The Seventh Circuit recently addressed an open issue under Wisconsin products liability law—do manufacturers of prescription drugs or medical devices satisfy their duty to warn of product risks by informing prescribing physicians (rather than the patients themselves) of those risks? In In re: Zimmer, NextGen Knee Implant Products Liability Litigation, No. 16-3957 (7th Cir. Mar. 8, 2018), the federal appeals court predicted that the Wisconsin Supreme Court likely would answer “yes” to that question by adopting the “learned intermediary doctrine.”
At issue in this case was a knee implant manufactured by Zimmer NexGen Flex, an entity that has been subject to numerous complaints from patients alleging that their implants are subject to premature loosening. The claimant in this particular case, Theodore Joas, is a patient who had knee-replacement surgery in Eau Claire in 2008 and filed suit against Zimmer after beginning to feel pain in his new knee in 2011.
Due to the number of similar claims against Zimmer, all litigation involving the Zimmer knee implants, including Mr. Joas’ lawsuit, were transferred to a multidistrict proceeding pending in the Northern District of Illinois. The judge in the multidistrict proceeding subsequently selected Mr. Joas’ suit as a bellwether—a test case—and scheduled his claim to move forward.
Prior to trial, Zimmer moved for summary judgment on all of Mr. Joas’ claims. Zimmer argued that the testimony of Joas’ only medical expert must be excluded as unreliable. The doctor’s report applied a differential etiology method that identified the most likely cause of Joas’ injury by eliminating other potential causes. But the medical expert could not affirmatively prove a specific cause for the loosening. The judge excluded the doctor’s opinion under the Daubert standard as lacking any discernable basis for concluding which potential causes were reasonable. The judge then granted Zimmer’s summary judgment motion, holding that, absent expert medical testimony, the factual record did not support Joas’ causation theories. Slip. op. at pp. 3-4.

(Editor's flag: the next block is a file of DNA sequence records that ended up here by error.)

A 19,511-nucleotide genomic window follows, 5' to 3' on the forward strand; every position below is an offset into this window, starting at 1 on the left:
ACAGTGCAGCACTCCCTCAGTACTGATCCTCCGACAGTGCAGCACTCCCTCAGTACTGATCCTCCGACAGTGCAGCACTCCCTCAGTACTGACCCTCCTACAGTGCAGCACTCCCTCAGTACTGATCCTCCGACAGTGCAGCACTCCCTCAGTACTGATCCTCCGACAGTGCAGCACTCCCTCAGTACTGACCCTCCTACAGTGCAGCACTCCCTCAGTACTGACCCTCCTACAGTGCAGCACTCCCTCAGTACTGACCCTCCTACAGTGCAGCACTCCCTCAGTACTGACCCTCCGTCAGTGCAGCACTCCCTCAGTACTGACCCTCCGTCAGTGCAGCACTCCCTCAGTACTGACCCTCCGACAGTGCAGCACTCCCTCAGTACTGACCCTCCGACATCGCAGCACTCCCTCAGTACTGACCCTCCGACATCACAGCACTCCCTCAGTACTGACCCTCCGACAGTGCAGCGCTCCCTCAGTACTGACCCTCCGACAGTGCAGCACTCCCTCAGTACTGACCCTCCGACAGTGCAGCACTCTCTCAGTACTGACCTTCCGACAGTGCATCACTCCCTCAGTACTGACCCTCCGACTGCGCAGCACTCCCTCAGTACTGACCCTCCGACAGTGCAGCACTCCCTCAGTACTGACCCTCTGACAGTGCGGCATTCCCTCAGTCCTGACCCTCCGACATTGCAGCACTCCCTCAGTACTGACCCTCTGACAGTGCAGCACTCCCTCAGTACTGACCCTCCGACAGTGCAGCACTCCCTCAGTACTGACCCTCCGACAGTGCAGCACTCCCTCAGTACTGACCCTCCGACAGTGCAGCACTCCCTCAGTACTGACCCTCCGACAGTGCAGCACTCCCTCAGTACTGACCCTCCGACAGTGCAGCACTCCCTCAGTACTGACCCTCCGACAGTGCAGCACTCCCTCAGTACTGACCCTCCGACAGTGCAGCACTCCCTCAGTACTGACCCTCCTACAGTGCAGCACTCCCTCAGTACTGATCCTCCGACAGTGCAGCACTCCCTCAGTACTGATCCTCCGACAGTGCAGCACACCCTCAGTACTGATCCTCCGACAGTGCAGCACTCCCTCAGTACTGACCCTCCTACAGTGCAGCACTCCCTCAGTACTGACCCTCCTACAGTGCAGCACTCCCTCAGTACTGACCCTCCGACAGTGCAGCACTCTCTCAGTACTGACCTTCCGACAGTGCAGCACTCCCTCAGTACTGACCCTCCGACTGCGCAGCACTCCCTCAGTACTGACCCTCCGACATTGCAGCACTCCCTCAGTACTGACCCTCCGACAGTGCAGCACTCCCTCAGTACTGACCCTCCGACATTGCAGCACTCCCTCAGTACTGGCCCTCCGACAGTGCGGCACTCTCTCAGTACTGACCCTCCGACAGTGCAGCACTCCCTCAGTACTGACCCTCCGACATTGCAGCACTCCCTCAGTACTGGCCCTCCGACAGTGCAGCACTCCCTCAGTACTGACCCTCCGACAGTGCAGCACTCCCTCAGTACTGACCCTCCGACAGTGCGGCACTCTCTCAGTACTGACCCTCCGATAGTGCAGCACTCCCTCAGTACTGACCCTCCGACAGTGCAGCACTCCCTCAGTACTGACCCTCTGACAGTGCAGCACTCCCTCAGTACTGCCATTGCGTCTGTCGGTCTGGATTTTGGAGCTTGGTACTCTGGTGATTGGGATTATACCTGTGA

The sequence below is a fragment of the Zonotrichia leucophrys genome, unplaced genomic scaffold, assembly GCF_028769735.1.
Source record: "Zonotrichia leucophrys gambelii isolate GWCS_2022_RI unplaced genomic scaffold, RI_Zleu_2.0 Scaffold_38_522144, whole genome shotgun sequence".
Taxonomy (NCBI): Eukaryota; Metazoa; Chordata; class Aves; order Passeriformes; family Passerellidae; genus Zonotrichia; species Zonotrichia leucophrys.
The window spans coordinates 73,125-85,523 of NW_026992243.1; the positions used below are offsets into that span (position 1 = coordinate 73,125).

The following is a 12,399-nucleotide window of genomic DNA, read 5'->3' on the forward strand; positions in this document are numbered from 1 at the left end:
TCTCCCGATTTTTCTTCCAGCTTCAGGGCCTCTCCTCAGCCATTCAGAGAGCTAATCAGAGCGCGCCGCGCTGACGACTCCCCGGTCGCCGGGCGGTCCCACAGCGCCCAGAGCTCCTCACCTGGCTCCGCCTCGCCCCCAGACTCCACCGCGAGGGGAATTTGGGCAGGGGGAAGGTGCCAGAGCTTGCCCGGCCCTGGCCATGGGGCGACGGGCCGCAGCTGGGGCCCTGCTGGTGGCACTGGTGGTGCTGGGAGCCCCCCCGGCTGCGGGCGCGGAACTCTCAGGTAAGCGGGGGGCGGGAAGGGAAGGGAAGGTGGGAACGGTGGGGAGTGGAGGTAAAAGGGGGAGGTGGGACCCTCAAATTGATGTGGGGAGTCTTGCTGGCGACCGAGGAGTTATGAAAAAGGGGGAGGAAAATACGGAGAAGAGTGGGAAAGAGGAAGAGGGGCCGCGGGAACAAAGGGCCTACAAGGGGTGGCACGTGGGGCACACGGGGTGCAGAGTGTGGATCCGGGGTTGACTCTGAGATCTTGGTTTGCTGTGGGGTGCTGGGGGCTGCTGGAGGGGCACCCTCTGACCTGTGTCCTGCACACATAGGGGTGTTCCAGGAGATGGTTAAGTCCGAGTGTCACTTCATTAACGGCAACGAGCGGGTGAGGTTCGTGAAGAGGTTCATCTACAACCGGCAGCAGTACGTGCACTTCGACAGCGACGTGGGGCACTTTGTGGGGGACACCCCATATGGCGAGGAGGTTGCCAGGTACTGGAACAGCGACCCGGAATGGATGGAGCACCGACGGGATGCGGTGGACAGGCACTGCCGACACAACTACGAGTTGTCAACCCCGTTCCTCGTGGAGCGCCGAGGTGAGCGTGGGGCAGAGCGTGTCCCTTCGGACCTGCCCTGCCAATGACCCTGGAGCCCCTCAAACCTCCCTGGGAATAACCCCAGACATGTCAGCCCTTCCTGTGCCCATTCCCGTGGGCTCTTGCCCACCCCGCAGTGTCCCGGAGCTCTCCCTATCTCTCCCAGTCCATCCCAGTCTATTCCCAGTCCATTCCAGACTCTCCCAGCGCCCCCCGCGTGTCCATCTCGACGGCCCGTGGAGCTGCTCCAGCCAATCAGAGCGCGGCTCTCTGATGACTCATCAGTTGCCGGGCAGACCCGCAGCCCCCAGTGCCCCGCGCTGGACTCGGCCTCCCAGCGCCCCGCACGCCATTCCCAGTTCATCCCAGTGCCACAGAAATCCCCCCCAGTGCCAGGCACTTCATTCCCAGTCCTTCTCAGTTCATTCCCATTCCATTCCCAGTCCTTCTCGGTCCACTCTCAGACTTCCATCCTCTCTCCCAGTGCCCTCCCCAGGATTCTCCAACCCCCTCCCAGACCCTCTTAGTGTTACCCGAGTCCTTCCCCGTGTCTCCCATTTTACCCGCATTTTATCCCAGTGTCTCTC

Rather than challenge the Daubert ruling, Joas argued on appeal that, even withouthis ownmedical expert'stestimony, he could win by proving that Zimmer failed to adequately warn both himself and his doctor of the risks associated with the knee implants. Joas supported his positions with testimony from one of Zimmer’s experts, who opined that it would take two bags of cement to properly bond the knee implant to a patient’s shinbone. Because his doctor used only one bag, Joas theorized that Zimmer failed to satisfy its duty to warn that two bags of cement were needed to properly bond the implant. Id. p. 4.
The Seventh Circuit rejected this argument on a number of grounds. With respect to Zimmer’s duty to warn Joas directly, the Seventh Circuit noted that this was an issue of first impression under Wisconsin law. The Court noted, however, that the overwhelming majority of courts from other jurisdictions facing this issue have adopted the “learned intermediary doctrine,” which states that medical device manufacturers satisfy their duty to warn of product risks by informing the prescribing physicians of those risks. The Court predicted that Wisconsin would follow suit. It reasoned that the doctrine recognizes the practical reality that patients cannot obtain such devices without physician intervention and that patients reasonably rely on their physicians to warn them of the risks associated with medical procedures. Id. pp. 5-8.
The Court also noted that Joas’ argument suffered from a lack of evidence to establish causation. A warning directly to Joas would not have changed the outcome given that it was his physician (rather than Joas himself) who selected to use the Zimmer brand of knee implant for his procedure. Any warning directed towards Joas’ surgeon similarly would have failed to make a difference, as the surgeon testified that he performed the surgical cementing technique based on his medical fellowship and residency training and that he did not review Zimmer’s device instructions. While Joas argued for a “heeding presumption” that would allow for a factfinder to presume that a proper warning would have been read and followed by a medical professional, he cited no Wisconsin authority in support of this argument. The Court determined that such a presumption likely would not be adopted by Wisconsin courts. Id. pp. 8-13.
While the Seventh Circuit’s decision is not a binding statement of Wisconsin law, Wisconsin courts will likely follow its well-reasoned analysis adopting and applying the “learned intermediary doctrine” to insulate medical device and pharmaceutical manufacturers from claims that they have a duty to warn patients directly. Patients should also view In re: Zimmer, NextGen Knee Implant Products Liability Litigation as a warning that direct causal evidence likely will be needed to prevail on any liability claims against manufacturers of medical products